"The second misjudgment was Gordon Brown’s failure to speak up clearly and promptly. On a matter fraught with such emotion, and with the potential to damage Britain’s reputation abroad, a decisive lead from the Prime Minister was required."

And finally:
"The Government needs to understand that it cannot reject this as an overhyped summer story and dismiss these suspicions out of hand. This issue goes to the core of how this Government operates. Unless these suspicions are properly put to rest, the al-Megrahi case will mark another damning chapter in the sorry history of Labour’s years in power."

- the whole article merits close study I think. I don't pretend to agree with everything that David Cameron has done so far, or that he seems to be planning should he become Prime Minister fairly soon (increasingly likely, on present trends, I'd say), but I have to say that those, both on the left of politics and on the gerontocrat-wing of the Conservative party itself, who declare Cameron to be 'light-weight' or 'shallow' seem to me to be way off-beam. That man is no light-weight and I think his clear-sightedness in this case makes that abundantly clear.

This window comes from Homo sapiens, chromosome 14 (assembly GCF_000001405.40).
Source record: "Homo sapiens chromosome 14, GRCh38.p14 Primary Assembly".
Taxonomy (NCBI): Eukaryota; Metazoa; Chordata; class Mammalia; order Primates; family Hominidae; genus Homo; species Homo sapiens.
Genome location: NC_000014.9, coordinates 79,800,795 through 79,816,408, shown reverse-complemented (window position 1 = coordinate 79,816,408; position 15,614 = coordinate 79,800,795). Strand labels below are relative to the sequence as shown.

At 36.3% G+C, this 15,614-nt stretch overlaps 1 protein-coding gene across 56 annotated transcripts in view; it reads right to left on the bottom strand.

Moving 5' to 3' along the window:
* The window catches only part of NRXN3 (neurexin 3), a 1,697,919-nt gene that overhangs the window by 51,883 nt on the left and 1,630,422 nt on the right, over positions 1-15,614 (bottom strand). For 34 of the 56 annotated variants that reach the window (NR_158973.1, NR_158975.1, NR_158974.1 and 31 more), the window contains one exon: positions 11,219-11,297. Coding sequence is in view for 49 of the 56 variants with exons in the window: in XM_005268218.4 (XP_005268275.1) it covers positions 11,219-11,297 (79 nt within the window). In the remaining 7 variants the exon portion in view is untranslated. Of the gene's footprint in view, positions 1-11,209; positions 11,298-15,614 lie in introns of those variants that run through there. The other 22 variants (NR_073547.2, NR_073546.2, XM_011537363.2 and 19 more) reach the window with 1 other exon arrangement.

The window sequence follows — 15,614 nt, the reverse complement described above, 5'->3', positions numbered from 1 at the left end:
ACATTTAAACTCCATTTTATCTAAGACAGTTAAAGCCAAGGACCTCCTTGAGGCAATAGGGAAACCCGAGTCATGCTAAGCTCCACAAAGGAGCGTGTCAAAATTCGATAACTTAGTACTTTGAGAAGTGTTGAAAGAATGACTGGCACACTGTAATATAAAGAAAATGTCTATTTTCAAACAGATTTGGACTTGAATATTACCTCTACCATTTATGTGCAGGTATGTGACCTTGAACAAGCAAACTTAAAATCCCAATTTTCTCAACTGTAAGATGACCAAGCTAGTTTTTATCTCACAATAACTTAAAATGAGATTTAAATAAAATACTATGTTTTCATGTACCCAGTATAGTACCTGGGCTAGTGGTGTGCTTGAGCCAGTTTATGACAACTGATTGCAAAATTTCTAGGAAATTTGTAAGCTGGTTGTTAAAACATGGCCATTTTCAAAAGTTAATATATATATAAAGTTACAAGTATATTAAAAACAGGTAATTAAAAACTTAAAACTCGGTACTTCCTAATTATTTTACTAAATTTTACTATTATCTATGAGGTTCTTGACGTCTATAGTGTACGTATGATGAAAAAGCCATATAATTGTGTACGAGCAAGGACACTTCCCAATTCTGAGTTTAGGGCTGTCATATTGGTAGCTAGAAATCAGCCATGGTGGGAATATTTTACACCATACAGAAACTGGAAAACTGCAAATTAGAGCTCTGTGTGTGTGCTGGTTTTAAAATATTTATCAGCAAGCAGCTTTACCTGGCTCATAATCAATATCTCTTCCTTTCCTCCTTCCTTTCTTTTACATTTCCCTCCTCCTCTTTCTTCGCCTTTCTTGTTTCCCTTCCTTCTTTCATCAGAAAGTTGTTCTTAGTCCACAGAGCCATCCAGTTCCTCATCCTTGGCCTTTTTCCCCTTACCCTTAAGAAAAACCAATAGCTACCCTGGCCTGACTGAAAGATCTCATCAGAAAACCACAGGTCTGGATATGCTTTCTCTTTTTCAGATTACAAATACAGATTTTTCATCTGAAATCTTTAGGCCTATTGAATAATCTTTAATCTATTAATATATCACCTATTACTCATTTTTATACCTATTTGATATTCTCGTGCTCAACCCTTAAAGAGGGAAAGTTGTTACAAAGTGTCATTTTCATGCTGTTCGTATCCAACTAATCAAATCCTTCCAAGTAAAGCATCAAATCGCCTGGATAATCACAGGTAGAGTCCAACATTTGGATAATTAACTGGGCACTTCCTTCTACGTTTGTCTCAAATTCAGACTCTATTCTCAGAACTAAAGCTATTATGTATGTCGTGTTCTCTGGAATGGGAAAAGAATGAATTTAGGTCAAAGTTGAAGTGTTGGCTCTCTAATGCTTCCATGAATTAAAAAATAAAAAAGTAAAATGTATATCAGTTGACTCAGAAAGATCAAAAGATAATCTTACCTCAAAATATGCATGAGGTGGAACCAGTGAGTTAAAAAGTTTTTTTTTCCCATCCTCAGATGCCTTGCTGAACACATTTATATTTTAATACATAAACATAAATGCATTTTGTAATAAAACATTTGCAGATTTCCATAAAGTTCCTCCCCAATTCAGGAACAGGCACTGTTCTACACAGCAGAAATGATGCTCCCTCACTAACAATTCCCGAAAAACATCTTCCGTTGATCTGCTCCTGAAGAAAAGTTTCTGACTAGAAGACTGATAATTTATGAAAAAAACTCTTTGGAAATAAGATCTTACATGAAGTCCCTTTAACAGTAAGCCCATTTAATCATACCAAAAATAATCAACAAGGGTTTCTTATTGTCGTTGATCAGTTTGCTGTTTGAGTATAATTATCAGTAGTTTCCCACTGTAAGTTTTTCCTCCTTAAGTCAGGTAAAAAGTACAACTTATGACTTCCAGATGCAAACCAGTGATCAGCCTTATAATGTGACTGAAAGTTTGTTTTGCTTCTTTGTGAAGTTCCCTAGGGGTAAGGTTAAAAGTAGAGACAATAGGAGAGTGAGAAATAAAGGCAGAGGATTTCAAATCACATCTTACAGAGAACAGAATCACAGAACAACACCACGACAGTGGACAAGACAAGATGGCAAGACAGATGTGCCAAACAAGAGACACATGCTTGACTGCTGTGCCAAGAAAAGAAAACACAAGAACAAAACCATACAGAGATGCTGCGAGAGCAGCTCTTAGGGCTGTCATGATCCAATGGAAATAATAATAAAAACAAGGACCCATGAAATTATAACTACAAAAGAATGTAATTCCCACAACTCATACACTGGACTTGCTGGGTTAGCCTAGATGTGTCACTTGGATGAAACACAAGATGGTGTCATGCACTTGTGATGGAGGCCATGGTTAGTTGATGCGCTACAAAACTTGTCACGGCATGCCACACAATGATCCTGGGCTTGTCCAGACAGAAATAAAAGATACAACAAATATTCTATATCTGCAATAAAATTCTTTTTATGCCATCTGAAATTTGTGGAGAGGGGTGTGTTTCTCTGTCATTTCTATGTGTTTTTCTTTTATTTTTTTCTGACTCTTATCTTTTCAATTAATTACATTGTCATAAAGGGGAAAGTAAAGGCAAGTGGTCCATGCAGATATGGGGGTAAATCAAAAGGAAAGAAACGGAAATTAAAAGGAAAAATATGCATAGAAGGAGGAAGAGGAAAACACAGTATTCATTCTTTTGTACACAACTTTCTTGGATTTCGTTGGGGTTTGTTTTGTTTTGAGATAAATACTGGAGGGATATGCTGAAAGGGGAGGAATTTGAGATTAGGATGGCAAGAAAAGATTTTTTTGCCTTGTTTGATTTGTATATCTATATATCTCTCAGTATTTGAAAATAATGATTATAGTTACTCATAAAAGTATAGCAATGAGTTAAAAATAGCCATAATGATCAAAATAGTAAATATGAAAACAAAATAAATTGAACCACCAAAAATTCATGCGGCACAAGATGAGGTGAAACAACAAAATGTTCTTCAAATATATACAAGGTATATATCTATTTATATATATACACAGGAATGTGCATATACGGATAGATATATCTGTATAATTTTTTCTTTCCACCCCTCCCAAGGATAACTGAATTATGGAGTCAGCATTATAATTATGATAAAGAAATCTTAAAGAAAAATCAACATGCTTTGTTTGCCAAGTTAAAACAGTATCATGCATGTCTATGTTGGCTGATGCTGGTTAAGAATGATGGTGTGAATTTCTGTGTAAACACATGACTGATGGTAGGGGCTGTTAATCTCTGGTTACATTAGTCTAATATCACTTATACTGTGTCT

Almost done. Two articles in the Spectator's Coffee House are useful to read, too (here and here) - it is clear that Labour's connection to what happened is not as 'hands off' as they would have us believe. My earlier articles on the release are here, here and here.

Of course it's his interpretation, which I happen to agree with. A lot of people, particularly supporters of one of the political parties in Scotland (the governing Party here which made the decision to release al-Megrahi), disagree strongly with that view. Whatever we may think of the decision by Mr MacAskill, it was made in good faith I have no doubt (if in my view for misguided reasons), but it is done and cannot be reversed. We must now live with the consequences, whatever they are.